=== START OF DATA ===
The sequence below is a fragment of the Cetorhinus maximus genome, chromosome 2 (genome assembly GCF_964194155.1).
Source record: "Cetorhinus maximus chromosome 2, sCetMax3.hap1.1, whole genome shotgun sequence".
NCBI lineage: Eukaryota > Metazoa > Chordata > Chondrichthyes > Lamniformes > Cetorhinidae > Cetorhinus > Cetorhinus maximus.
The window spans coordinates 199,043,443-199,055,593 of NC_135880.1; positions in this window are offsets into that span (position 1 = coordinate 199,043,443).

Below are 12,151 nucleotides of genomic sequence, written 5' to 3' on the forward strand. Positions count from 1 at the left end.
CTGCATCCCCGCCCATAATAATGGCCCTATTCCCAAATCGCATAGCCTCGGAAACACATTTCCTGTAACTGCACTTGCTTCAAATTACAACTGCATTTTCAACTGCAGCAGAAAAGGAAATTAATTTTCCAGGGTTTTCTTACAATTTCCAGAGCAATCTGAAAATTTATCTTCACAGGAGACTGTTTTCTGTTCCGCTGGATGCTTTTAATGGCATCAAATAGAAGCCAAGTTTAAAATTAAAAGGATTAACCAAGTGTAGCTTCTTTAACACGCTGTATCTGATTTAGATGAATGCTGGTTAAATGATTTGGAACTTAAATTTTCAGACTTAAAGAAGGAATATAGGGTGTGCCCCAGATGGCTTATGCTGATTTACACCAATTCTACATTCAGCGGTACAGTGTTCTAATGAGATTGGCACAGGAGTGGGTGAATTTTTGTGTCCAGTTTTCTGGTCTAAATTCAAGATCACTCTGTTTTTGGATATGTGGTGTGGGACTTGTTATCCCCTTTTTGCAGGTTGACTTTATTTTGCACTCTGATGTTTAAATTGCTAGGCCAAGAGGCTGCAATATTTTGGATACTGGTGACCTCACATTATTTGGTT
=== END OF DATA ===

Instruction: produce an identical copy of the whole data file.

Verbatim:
The sequence below is a fragment of the Cetorhinus maximus genome, chromosome 2 (genome assembly GCF_964194155.1).
Source record: "Cetorhinus maximus chromosome 2, sCetMax3.hap1.1, whole genome shotgun sequence".
NCBI lineage: Eukaryota > Metazoa > Chordata > Chondrichthyes > Lamniformes > Cetorhinidae > Cetorhinus > Cetorhinus maximus.
The window spans coordinates 199,043,443-199,055,593 of NC_135880.1; positions in this window are offsets into that span (position 1 = coordinate 199,043,443).

Below are 12,151 nucleotides of genomic sequence, written 5' to 3' on the forward strand. Positions count from 1 at the left end.
CTGCATCCCCGCCCATAATAATGGCCCTATTCCCAAATCGCATAGCCTCGGAAACACATTTCCTGTAACTGCACTTGCTTCAAATTACAACTGCATTTTCAACTGCAGCAGAAAAGGAAATTAATTTTCCAGGGTTTTCTTACAATTTCCAGAGCAATCTGAAAATTTATCTTCACAGGAGACTGTTTTCTGTTCCGCTGGATGCTTTTAATGGCATCAAATAGAAGCCAAGTTTAAAATTAAAAGGATTAACCAAGTGTAGCTTCTTTAACACGCTGTATCTGATTTAGATGAATGCTGGTTAAATGATTTGGAACTTAAATTTTCAGACTTAAAGAAGGAATATAGGGTGTGCCCCAGATGGCTTATGCTGATTTACACCAATTCTACATTCAGCGGTACAGTGTTCTAATGAGATTGGCACAGGAGTGGGTGAATTTTTGTGTCCAGTTTTCTGGTCTAAATTCAAGATCACTCTGTTTTTGGATATGTGGTGTGGGACTTGTTATCCCCTTTTTGCAGGTTGACTTTATTTTGCACTCTGATGTTTAAATTGCTAGGCCAAGAGGCTGCAATATTTTGGATACTGGTGACCTCACATTATTTGGTT